Friday, February 15, 2013

Bœuf Charolais - Charolais Beef; the Very Best Beef in France.

Behind the French Menu
Bryan G. Newman
Updated August 2019
Charolais cows.
The Charolais AOP cattle are highly rated for their meat. They are the third French breed of cattle to be awarded an AOC (now upgraded to an AOP) for their meat's consistent superior quality. For livestock, an AOP also sets out the manner in which the cattle are raised and what they may be fed. The Charolais herds are all free-range and feed on grasses and wildflowers and herbs in the summer. In the winter, when they are moved to sheltering barns, where they are fed local grasses and cereals that were collected in the summer from their grazing areas and stored. Additionally, all AOC cattle must be totally free of growth hormones and antibiotics. The calves must be raised by their mothers and may not be separated until they are weaned.
A Charolais Cow
Charolais cattle are almost entirely white; it is marvelous to drive through the countryside in the summer with the beautiful contrasts of the grass and the white herds of these cattle. However; I worry that if any of these cattle were left outside when it snows, no one would find them!
Apart from veal, the Charolais are not brought to market until they are at least two and a half years old, so their body fat is distributed with well-marbled beef.

The Charolais Beef on French menus:

Filet de Boeuf Charolais aux Morilles et Savagnin Gratin de Pomme de Terre et Légumes de Saison - A cut from a Charolais fillet, the tenderloin, prepared with morel mushrooms and a Savagnin wine sauce.  The fillet is always the tenderest cut of beef; however, it is not the tastiest, and in France, a cut from the fillet is always served with a sauce.. Here the sauce is made with the natural cooking juices, morel mushrooms, and the  Savagnin wine.
The Savagnin grape produces some fantastic white wines in the French department of Jura bordering Switzerland. The wine’s name in French comes from the word sauvage meaning wild, and that indicates that the vines and grapes came from wild vineyards.

Le Carpaccio de Bœuf  Charolais, Mesclun et Copeaux de Parmesan Carpaccio of Charolaise beef served with a mesclun salad and sprinkled with flakes of Parmesan cheese.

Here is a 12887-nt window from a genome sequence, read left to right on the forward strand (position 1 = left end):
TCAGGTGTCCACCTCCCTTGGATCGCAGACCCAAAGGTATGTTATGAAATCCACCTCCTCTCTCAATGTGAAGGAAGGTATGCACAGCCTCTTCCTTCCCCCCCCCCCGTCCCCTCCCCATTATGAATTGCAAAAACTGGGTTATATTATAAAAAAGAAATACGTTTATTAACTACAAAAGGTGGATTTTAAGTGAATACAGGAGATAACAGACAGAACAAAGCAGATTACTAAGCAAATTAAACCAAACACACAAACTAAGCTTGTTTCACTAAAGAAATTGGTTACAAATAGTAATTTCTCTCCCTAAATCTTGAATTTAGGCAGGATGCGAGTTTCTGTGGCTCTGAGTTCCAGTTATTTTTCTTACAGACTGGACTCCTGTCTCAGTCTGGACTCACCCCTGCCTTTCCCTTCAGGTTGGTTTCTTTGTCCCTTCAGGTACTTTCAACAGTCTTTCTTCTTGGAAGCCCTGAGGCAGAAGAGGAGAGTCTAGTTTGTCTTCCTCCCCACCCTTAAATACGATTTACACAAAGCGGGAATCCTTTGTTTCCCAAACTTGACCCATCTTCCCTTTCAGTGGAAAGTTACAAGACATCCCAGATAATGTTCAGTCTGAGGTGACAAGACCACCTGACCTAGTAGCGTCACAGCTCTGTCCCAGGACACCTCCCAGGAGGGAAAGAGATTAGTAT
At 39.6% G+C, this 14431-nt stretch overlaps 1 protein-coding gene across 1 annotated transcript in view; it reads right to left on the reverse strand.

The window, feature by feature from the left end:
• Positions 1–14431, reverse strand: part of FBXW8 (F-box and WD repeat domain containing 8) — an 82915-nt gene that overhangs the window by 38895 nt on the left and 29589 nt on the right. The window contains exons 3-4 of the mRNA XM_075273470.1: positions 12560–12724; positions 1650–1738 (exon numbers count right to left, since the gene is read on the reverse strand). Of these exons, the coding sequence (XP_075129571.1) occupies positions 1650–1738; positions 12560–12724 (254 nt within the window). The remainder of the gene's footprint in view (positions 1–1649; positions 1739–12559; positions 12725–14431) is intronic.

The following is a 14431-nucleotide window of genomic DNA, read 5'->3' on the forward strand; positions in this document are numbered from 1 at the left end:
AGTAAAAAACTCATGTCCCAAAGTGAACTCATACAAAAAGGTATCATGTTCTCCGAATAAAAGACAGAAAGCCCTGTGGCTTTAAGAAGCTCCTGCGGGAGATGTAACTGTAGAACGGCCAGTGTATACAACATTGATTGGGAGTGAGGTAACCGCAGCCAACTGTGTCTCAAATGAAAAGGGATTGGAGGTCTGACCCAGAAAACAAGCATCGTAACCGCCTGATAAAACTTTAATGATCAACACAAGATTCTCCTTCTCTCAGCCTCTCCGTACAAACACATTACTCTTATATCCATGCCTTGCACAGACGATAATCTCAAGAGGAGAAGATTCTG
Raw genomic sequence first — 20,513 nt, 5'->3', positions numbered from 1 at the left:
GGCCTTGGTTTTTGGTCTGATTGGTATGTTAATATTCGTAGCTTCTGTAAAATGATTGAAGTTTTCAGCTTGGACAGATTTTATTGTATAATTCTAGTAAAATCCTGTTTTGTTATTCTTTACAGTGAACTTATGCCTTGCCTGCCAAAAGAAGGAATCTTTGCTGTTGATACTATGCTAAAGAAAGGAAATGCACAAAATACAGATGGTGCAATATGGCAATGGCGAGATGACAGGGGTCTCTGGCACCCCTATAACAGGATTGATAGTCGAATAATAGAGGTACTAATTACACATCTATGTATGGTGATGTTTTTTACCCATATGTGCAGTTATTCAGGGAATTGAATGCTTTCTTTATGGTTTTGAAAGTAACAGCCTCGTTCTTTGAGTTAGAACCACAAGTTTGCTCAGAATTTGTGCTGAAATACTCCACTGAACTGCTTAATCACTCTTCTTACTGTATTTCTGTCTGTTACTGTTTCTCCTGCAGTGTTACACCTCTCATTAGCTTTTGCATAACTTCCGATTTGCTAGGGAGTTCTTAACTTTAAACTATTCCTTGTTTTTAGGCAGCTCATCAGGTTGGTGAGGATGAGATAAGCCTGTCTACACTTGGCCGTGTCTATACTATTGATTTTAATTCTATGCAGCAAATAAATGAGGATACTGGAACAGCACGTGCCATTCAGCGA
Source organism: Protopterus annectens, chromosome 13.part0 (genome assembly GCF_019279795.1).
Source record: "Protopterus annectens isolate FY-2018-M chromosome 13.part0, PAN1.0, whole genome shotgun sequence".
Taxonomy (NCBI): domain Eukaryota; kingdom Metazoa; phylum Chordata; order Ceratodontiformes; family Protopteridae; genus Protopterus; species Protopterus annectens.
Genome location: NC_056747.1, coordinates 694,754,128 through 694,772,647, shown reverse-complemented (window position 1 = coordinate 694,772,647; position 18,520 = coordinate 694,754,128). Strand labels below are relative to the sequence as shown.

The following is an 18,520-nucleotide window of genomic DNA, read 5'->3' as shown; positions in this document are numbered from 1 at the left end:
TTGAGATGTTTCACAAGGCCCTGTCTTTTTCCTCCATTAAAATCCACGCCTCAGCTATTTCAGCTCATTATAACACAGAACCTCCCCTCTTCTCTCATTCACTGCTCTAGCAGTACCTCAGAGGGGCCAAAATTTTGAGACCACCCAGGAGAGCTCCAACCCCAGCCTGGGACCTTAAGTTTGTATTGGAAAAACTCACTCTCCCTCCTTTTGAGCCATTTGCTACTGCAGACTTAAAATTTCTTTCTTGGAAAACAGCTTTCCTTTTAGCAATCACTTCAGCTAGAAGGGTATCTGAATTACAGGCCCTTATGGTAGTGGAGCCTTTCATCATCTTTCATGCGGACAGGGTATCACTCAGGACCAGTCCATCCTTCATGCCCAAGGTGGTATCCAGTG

Boeuf Carpaccio
Pavé de Rumsteck "Charolais" Sauce au Poivre Vert – A thick cut of a Charolais rump steak, prepared with a green pepper sauce. A North American or UK rump steak comes from a slightly different cut to the French Rumsteck. In France, a rump steak will be barded while cooking; meaning that it will be tied around with fat to prevent it from drying out as naturally, this cut has little fat. The result is that French cuts from the rump will usually be tastier than similar cuts at home. The sauce offered is a green pepper sauce; nearly all pepper steaks are made with green peppercorns with good reason. Green peppercorns are picked before they are ripe, and then they are pickled in brine before drying; the result is a pepper with a slightly herbal flavor that is much less pungent than black or white peppercorns. With a green pepper sauce, it is far easier to control the taste that while white or black pepper could easily under or over season the dish.   
Pave de Rumsteck

salade mesclun is a green salad that should include at least five different salad greens. The most popular salad greens, in France, apart from the many types lettuce, include roquet, rocket; pissenlit, dandelion leaves; and, mâche, lamb's lettuce. It may be that your salade mesclun will have colorful additions and that is acceptable; often that will be radicchio. There are almost 100 varieties of lettuce and salad greens available in France, so the chefs have plenty to choose from.